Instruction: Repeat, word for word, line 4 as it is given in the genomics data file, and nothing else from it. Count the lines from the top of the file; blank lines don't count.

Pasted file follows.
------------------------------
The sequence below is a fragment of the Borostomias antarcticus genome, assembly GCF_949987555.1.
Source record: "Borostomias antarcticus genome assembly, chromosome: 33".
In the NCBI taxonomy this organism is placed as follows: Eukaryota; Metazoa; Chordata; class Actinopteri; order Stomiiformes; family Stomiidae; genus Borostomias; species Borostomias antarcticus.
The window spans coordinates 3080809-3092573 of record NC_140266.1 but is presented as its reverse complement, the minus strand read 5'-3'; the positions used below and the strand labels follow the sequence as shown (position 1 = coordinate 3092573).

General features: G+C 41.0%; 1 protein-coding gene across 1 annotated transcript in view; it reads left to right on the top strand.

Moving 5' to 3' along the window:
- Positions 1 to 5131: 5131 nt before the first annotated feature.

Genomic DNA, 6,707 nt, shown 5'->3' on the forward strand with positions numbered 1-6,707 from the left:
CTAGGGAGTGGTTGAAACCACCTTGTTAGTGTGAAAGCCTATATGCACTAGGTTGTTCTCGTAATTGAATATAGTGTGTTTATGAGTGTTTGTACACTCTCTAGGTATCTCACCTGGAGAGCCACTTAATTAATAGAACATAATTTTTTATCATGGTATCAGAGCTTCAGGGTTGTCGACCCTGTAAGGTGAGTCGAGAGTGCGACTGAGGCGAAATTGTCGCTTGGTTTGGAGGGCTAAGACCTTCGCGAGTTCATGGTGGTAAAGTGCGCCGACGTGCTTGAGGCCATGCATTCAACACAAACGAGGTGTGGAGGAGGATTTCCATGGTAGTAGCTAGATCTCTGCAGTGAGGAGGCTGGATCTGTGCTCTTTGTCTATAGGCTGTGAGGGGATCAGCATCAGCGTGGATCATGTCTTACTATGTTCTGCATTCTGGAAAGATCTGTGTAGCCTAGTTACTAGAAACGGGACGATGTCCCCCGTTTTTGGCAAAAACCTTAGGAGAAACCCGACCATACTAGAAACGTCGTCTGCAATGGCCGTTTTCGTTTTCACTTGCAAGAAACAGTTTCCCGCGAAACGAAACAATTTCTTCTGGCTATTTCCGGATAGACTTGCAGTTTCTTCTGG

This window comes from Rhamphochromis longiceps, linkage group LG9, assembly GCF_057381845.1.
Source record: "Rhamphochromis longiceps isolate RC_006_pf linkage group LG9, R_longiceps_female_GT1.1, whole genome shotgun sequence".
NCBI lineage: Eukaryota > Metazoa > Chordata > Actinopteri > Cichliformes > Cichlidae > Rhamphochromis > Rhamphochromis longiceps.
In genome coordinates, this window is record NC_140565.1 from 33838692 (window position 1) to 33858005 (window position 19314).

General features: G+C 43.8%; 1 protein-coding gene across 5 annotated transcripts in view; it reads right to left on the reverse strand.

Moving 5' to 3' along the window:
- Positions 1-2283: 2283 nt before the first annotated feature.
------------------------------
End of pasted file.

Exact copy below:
The window spans coordinates 3080809-3092573 of record NC_140266.1 but is presented as its reverse complement, the minus strand read 5'-3'; the positions used below and the strand labels follow the sequence as shown (position 1 = coordinate 3092573).